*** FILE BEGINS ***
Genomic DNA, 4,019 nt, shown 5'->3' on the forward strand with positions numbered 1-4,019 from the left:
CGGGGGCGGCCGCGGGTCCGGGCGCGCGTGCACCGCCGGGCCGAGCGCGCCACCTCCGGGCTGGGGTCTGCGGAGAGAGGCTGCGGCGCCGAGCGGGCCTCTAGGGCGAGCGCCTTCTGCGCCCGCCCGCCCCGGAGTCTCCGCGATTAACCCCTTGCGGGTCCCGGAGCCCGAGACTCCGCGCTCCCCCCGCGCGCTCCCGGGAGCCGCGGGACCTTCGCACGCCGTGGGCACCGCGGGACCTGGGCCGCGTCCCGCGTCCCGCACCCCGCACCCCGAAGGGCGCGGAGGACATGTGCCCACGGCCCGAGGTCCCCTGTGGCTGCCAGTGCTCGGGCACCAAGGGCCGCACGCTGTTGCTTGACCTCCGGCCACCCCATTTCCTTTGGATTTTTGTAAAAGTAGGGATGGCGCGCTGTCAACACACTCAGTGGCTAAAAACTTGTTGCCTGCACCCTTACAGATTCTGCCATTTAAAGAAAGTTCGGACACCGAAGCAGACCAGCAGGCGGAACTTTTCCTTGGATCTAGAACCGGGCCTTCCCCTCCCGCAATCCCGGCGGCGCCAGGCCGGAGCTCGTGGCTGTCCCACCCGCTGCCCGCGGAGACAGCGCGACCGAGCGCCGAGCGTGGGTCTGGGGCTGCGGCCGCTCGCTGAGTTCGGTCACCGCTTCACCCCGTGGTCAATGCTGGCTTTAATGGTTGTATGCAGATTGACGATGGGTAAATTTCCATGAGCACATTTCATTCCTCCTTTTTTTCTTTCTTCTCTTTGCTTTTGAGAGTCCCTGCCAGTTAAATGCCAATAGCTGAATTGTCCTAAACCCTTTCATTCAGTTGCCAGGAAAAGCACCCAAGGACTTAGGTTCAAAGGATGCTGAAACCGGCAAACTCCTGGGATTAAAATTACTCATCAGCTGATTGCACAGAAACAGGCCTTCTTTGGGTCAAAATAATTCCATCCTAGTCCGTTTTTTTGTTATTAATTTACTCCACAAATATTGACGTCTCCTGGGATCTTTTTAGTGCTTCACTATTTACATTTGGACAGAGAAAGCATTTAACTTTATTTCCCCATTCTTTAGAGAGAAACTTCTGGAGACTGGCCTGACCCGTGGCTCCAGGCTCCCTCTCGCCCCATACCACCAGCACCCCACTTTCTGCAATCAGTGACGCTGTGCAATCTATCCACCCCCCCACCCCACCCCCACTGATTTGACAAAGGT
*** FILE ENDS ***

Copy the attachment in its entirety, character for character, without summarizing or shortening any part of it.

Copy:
Genomic DNA, 4,019 nt, shown 5'->3' on the forward strand with positions numbered 1-4,019 from the left:
CGGGGGCGGCCGCGGGTCCGGGCGCGCGTGCACCGCCGGGCCGAGCGCGCCACCTCCGGGCTGGGGTCTGCGGAGAGAGGCTGCGGCGCCGAGCGGGCCTCTAGGGCGAGCGCCTTCTGCGCCCGCCCGCCCCGGAGTCTCCGCGATTAACCCCTTGCGGGTCCCGGAGCCCGAGACTCCGCGCTCCCCCCGCGCGCTCCCGGGAGCCGCGGGACCTTCGCACGCCGTGGGCACCGCGGGACCTGGGCCGCGTCCCGCGTCCCGCACCCCGCACCCCGAAGGGCGCGGAGGACATGTGCCCACGGCCCGAGGTCCCCTGTGGCTGCCAGTGCTCGGGCACCAAGGGCCGCACGCTGTTGCTTGACCTCCGGCCACCCCATTTCCTTTGGATTTTTGTAAAAGTAGGGATGGCGCGCTGTCAACACACTCAGTGGCTAAAAACTTGTTGCCTGCACCCTTACAGATTCTGCCATTTAAAGAAAGTTCGGACACCGAAGCAGACCAGCAGGCGGAACTTTTCCTTGGATCTAGAACCGGGCCTTCCCCTCCCGCAATCCCGGCGGCGCCAGGCCGGAGCTCGTGGCTGTCCCACCCGCTGCCCGCGGAGACAGCGCGACCGAGCGCCGAGCGTGGGTCTGGGGCTGCGGCCGCTCGCTGAGTTCGGTCACCGCTTCACCCCGTGGTCAATGCTGGCTTTAATGGTTGTATGCAGATTGACGATGGGTAAATTTCCATGAGCACATTTCATTCCTCCTTTTTTTCTTTCTTCTCTTTGCTTTTGAGAGTCCCTGCCAGTTAAATGCCAATAGCTGAATTGTCCTAAACCCTTTCATTCAGTTGCCAGGAAAAGCACCCAAGGACTTAGGTTCAAAGGATGCTGAAACCGGCAAACTCCTGGGATTAAAATTACTCATCAGCTGATTGCACAGAAACAGGCCTTCTTTGGGTCAAAATAATTCCATCCTAGTCCGTTTTTTTGTTATTAATTTACTCCACAAATATTGACGTCTCCTGGGATCTTTTTAGTGCTTCACTATTTACATTTGGACAGAGAAAGCATTTAACTTTATTTCCCCATTCTTTAGAGAGAAACTTCTGGAGACTGGCCTGACCCGTGGCTCCAGGCTCCCTCTCGCCCCATACCACCAGCACCCCACTTTCTGCAATCAGTGACGCTGTGCAATCTATCCACCCCCCCACCCCACCCCCACTGATTTGACAAAGGT